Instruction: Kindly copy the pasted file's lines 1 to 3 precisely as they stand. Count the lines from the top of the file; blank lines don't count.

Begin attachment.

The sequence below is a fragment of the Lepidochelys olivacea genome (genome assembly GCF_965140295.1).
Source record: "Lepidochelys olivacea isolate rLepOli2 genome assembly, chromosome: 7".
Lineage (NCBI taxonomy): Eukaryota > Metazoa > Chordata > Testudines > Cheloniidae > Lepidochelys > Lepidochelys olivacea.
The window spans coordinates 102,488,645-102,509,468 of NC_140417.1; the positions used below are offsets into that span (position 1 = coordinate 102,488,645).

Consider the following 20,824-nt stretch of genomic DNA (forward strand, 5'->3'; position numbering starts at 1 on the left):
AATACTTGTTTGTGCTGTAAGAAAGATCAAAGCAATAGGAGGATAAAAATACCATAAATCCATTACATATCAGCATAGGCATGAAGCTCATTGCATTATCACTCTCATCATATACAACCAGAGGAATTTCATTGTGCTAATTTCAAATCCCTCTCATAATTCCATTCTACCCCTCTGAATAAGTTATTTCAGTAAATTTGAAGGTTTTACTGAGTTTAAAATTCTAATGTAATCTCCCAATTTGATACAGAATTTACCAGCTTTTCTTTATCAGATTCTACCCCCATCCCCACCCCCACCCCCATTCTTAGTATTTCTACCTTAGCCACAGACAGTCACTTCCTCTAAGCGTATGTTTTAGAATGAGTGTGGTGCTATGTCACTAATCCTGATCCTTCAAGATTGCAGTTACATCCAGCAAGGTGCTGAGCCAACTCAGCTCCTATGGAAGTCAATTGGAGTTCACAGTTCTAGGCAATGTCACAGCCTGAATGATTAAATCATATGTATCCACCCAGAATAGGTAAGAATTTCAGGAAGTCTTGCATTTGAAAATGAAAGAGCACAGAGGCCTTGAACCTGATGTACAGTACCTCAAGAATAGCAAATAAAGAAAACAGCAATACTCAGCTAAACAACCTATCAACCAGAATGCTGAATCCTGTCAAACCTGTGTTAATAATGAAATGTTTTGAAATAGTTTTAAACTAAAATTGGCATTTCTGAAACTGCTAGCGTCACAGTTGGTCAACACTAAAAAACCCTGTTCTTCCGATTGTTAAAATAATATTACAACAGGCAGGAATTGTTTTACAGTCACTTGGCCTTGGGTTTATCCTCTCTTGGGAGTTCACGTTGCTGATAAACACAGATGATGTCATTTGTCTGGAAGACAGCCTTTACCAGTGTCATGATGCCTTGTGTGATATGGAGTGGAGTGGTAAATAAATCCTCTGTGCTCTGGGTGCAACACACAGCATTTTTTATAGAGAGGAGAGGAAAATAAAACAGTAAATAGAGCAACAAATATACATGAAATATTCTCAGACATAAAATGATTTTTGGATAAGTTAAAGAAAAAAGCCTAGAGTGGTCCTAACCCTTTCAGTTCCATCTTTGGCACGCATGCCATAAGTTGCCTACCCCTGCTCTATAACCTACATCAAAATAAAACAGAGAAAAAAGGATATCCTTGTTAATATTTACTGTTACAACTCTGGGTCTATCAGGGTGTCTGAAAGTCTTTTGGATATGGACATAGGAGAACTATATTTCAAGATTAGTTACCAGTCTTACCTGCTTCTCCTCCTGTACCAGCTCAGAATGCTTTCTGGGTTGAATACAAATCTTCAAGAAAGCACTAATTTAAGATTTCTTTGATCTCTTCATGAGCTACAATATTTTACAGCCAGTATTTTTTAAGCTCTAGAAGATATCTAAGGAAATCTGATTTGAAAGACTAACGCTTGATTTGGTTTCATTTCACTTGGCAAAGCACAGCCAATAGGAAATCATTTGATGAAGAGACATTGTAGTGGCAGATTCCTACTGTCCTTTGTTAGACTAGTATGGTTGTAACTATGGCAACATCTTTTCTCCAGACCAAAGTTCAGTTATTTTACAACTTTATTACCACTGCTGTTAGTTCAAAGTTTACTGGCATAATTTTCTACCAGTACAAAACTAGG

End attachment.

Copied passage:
The sequence below is a fragment of the Lepidochelys olivacea genome (genome assembly GCF_965140295.1).
Source record: "Lepidochelys olivacea isolate rLepOli2 genome assembly, chromosome: 7".
Lineage (NCBI taxonomy): Eukaryota > Metazoa > Chordata > Testudines > Cheloniidae > Lepidochelys > Lepidochelys olivacea.